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Dreams are what you wake up from.

14 years of Livejournalling, and hopefully, more to come.

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It is most said when it is not said.

While I was driving Wendy home from dinner, she asked me if I was keen in taking up a course on filming. I would have the option of either conventional 12mm (or something like that) film or digital filming, for a couple of grand. I would like to, I said, but I was doubtful of what the course offered; can't we just learn it from the manuals or a dummies guide? I proposed instead that I be included in her cast. Then I get to learn from her free...

We then talked about the essence of filming. I personally think that the best film captures the essence of the human spirit. No words are necessary, for the actions tell the story. Remember Remains of the Day? There was so much anguish, towards the end of the film when Anthony Hopkins (the butler) strolled alongside Emma Thompson (the ex-head matron). The feeling of restrain: to want to declare one's love but yet unable to do it: was indeed overwhelming.

Or Happy Together. The haunting dance in the kitchen floor preluded the ill-fated love of the couple. And the scene where Tony Leung cries into the voice recorder touches my heart every time I think of that particular scene. Isn't him anyone of us? It is that strained emotion, which, unable to surface, that holds us prisoners. And it is the restraint that exists in the deepest recesses of our hearts that makes us silent creatures.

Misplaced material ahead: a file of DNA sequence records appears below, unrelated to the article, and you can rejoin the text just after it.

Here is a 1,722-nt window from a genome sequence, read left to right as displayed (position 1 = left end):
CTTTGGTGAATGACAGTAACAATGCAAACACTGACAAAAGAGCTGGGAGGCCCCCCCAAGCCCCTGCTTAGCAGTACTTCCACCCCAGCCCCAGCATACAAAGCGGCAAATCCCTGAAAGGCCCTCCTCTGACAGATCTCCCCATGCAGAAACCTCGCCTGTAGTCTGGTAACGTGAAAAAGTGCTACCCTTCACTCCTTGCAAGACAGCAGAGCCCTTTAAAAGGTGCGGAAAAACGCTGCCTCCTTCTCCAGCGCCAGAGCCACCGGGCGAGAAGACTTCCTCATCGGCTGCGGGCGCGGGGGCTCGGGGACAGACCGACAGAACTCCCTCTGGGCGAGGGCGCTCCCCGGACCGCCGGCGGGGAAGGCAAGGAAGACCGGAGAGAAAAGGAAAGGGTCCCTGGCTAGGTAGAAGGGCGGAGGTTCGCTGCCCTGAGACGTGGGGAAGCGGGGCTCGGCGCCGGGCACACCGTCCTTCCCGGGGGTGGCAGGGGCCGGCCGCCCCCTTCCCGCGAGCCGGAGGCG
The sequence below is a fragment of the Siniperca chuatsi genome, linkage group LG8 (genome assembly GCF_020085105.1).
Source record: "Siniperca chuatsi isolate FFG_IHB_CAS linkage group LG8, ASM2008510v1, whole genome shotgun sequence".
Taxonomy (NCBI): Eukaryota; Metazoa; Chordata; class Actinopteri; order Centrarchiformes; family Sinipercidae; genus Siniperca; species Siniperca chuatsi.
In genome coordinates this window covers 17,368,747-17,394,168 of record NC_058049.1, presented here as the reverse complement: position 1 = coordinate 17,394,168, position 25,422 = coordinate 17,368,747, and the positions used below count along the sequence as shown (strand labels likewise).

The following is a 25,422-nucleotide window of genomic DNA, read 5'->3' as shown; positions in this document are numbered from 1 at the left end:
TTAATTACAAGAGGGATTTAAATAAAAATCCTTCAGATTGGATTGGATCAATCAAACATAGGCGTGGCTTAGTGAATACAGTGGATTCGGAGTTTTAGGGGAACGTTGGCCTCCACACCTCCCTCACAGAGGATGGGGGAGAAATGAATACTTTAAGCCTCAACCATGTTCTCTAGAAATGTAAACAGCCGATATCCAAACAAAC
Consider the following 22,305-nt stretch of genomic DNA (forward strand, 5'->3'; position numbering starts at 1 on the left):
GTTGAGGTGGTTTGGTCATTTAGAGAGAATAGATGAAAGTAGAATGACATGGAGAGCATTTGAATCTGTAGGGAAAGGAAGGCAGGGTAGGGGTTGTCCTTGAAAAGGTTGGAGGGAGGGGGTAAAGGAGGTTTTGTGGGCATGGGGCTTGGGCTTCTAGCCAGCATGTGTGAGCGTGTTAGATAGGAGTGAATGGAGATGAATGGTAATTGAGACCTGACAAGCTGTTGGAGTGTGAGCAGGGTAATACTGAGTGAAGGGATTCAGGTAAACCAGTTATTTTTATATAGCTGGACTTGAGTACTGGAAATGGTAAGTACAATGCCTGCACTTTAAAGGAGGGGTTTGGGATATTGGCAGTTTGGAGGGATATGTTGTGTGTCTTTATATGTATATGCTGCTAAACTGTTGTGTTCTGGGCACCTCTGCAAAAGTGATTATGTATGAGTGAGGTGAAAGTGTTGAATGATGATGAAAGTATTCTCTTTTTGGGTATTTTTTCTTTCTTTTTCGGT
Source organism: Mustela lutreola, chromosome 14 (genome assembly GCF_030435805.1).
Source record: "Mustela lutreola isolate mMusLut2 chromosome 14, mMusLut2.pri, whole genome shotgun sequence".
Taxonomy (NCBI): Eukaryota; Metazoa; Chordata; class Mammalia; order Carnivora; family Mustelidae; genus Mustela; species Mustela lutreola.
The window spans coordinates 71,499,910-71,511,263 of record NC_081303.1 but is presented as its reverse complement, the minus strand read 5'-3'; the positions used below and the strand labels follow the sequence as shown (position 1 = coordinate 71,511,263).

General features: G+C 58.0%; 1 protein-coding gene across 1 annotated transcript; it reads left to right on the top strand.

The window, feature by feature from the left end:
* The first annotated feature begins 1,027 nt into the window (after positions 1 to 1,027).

Sometimes everything has been said. Words are not necessary.
The party knows it, but is just as restrained.
And it never ends....

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Your friend in a course or in actual media companies?
For a few thousand grand, i'd rather i teach you for free ...

digital video editing at least. It doesn't take a few thousand to learn digital video editing. In fact, if you are a MAC user, they have online video guide for free for final cut pro (presumed industry standard, i don't agree that much)

Ok so the technical aspects are free.

Now onto the intellecutal aspects. I'd have to disagree with you that the power of the visuals come FROM visuals. Its true the visuals have a significant impact, but culture, context, audience negotiation (aka their character, history of knowledge, etc.) , editing technique are equally important in making the difference.

Audio (Sound , narration , voice over) are to me not complementary. Without them, a visual is only half said. At times, the visual may be deliberately made to have silence (no dialogue, music background) , but those are deliberate enhancements to portray a particular mood. If it prolongs (eg an entire show without dialogue and music) - it normally becomes art film, where the select audiences who can comprehend and be 'impacted' by the visual are few.

There are some basic visual aesthetics, composition skills , but if you ever want to know , i am happy to share.

So much for discussions. I am(was) a buff for niezi.

Learning media development and theory has its downside. I lost the magic of watching shows, everything becomes a concept, a technique, and critical.

Somehow, with niezi (crystal boys) i threw much of it aside and plunged myself into the magical world of audience fantasy and forgot about much of technical aspects and visual/audio techniques.

For a long time , had i cried watching shows.

i have yet to catch happy together... ever...

perhaps it is better to restrained the emotions then to let it surface.

"Sometimes everything has been said. Words are not necessary."

Cant agree more....

I loved Happy Together. Wong Ka Wai and Christopher Doyle are very good at capturing the emotional intensity of a scene to film. Which is probably why most of their movies do not have much dialogue.

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